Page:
A Clerk and an Astrologer Within the Miller’s Tale

March 3, 2021 by Essay Writer

Alison in “The Miller’s Tale” is described as young and wild, like an animal: “Thereto she koude skippe and make game/ As any kyde or calf folwynge his dame”, and we know that she would be willing to follow any idea as long as it is “fun”. We observe her childish immaturity in the scenes where she lets Absolon “kiss” her. Similarly, it does not take much persuasion on Nicholas’ part to talk Alison into having an affair with him, as the idea of tricking her husband is a game for her. With impish delight she conspires with Nicholas to create the outlandish plot of convincing her husband that a great flood is coming, and with her husband safely ensconced in a bathtub hanging from the roof, Alison successfully plays with Nicholas.

Differences between Nicholas and Absolon emerge early on, yet although both men compete with each other and with John for sexual access to Alison, true to type, the male rivals actually demonstrate less interest in the female object of their alleged desire than in their own gender and class identity and hence their relations to each other are in a closed sphere of male objectivity.

Nicholas, with his mixture of esoteric learning, outrageous sense of humour and eager pursuit of love is a type still recognisable today. He is introduced as “hende Nicholas”, yet his conduct does not at all answer to the usual sense of the adjective, which implies great courtesy, but rather to a suggestion of approval, which is repeatedly invoked as the Miller refers to his protagonist by this formula. We also learn at once that he is knowledgeable, “hadde lerned art”, and of his interest in astrology. Astrology was seen as a respectable branch of learning, and Nicholas is aware of its power to impress others. The imaginary flood of which Nicholas tells John shows us his cunning, his ingenuity, his contempt for the obtuse tradesman and his confidence. His reputation(earned by genuine astrology in the past) is the linch-pin of his scheme to assist Alison cuckold John. In carrying out his plot, however, Nicholas must act convincingly the part of one struck briefly dumb by what he has foreseen. Though he later will laugh at John’s credulity, before he has had his night of bliss with Alison, he resists the temptation to betray himself by laughter or facial expression. Though John’s comments about the clerk who fell into the marl-pit, “he saugh nat that”, reflect chiefly on his own lack of foresight, they may apply to Nicholas, who, in his over-confidence, receives the punishment Absolon has devised for Alison. Nicholas’ capacity as an astrologer is not compromised by this, however, as he acts on impulse, having “risen for to pisse”, rather than after consulting his “astrelabie” or his “augrim stones”.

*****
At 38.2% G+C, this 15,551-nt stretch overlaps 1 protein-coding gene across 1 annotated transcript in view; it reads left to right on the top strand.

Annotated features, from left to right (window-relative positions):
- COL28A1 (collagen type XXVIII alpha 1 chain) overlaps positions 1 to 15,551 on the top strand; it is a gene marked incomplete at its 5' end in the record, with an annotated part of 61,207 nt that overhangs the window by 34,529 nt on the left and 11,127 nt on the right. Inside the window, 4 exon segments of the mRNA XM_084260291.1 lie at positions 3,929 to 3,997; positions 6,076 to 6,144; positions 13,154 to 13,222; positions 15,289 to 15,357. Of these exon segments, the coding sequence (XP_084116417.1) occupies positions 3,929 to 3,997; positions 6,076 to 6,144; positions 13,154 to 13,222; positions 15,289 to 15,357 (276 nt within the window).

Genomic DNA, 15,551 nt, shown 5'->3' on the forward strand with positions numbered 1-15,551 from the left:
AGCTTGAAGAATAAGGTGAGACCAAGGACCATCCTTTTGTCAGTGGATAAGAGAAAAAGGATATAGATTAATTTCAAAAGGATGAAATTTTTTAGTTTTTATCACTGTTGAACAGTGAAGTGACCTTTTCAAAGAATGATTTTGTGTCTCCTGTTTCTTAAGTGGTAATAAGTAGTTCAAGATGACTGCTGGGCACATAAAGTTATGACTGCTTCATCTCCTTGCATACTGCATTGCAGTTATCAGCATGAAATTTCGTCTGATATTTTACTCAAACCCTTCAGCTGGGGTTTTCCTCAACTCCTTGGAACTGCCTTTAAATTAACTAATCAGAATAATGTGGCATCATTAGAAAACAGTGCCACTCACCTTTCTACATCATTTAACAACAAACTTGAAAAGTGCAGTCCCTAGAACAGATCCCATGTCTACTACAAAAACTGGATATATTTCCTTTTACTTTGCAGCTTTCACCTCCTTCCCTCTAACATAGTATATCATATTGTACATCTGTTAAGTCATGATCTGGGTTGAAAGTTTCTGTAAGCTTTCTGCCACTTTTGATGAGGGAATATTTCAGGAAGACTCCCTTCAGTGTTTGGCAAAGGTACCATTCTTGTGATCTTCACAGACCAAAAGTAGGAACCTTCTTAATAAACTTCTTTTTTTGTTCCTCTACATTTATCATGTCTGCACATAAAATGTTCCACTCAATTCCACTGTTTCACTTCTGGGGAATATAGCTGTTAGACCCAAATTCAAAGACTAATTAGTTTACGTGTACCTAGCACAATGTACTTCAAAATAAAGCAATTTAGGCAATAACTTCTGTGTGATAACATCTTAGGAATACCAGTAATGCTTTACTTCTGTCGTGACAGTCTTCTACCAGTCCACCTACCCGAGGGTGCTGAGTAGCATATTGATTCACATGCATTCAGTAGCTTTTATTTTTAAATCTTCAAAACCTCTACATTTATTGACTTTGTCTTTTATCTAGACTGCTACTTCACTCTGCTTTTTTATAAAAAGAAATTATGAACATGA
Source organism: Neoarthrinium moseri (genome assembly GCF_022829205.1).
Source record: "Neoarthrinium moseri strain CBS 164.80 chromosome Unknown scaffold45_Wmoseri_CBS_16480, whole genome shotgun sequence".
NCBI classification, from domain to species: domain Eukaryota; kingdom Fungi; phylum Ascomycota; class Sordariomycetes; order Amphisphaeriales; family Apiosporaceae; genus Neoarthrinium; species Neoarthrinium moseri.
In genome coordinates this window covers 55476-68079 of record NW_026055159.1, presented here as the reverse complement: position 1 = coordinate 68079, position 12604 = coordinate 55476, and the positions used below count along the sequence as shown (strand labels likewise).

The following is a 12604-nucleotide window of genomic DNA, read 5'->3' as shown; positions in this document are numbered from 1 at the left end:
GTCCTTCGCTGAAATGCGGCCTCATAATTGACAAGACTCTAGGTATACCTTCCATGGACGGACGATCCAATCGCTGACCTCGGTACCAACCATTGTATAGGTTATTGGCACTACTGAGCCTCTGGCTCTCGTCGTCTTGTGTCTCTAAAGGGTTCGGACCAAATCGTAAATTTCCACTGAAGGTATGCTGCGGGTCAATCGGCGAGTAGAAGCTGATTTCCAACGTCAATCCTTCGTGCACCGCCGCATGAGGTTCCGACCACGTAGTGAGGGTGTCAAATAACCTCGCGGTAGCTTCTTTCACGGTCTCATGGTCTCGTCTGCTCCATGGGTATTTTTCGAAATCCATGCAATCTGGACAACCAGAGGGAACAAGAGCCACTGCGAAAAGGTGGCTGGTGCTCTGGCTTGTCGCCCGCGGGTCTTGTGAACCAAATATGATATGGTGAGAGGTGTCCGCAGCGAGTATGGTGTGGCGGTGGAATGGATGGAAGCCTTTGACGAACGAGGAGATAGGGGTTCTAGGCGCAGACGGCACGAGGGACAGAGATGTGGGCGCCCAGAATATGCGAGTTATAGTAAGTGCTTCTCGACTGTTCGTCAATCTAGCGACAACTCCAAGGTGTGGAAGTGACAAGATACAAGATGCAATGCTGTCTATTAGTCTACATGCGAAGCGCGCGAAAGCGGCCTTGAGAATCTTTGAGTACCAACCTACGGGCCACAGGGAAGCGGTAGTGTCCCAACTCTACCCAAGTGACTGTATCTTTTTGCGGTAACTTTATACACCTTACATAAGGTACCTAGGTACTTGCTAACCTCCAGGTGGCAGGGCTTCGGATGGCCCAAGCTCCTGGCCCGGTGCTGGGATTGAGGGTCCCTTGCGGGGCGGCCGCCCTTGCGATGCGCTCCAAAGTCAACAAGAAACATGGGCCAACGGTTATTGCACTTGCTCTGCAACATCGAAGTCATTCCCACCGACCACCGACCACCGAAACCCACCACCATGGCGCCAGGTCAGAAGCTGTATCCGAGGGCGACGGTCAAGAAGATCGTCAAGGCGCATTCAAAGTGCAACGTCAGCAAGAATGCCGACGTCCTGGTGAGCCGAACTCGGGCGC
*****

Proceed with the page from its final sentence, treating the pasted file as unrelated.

Though Nicholas takes astrology fairly seriously, he is otherwise cynical, unscrupulous and blasphemous. He has no honourable intentions towards Alison, although to be fair, he does not deceive her, as his attitude is frankly shown in his direct approach towards her. As a scholar of the university he is in minor orders, and required to be celibate. Though John is fond of him, albeit patronisingly, he regards his host as a fool whom he has no qualms about cuckolding. He is foul-mouthed and uses blasphemous oaths, and a far greater blasphemy lies in his claim of divine authority for his “discovery” of the imminent flood, to say nothing of the use this blasphemy serves.

In spite of this, the Miller contrives that we shall like Nicholas. He does this by making John seem deserving of punishment for his unwise marriage and subsequent jealousy. Nicholas’ youth and attractiveness may make us less critical of his impropriety, and the comic manner of the tale’s telling makes his conduct seem less worthy of censure than would be the case with real people. Nicholas seems a more appropriate partner for Alison than does John, and the Miller’s repetition of the formula “hende Nicholas” encourages us to be more sympathetic towards him.

Absolon, the other male protagonist in “The Miller’s Tale” superficially resembles Nicholas in that he is a handsome young man with musical and other talents. To some he might be attractive, but to Alison, as to the Miller’s audience, he is ridiculous. In his general attire, as in his preparations for his nocturnal visit to Alison, there is fastidious attention to detail: the red hose, the white surplice, the “pointes” and the fashionable shoes; the arraying at “point-devis”, the chewing of grain and liquorice, the placing of the “trewe-love” under the tongue. Absolon also has a superficial notion of love, which issues in a parody of the courtly code, made all the more ridiculous by the everyday setting of the tale. Absolon serenades Alison, sends her a variety of gifts and swears to be her page. He even serenades her, we are told earlier, in the presence of her husband, John the carpenter. When Absolon plans to visit Alison in John’s absence, the reader is struck by what Absolon hopes for, “kissing atte leeste”, and what we know Nicholas and Alison are already doing. Absolon’s reading of the “omens” – his dream and his itching mouth – shows his naivety where women are concerned. This contrasts to Nicholas’s apparent exhaustive knowledge of women. Similar to Nicholas, however, Absolon is lecherous and vain, attempting to use courtly love as a means to seduce the attractive Alison.

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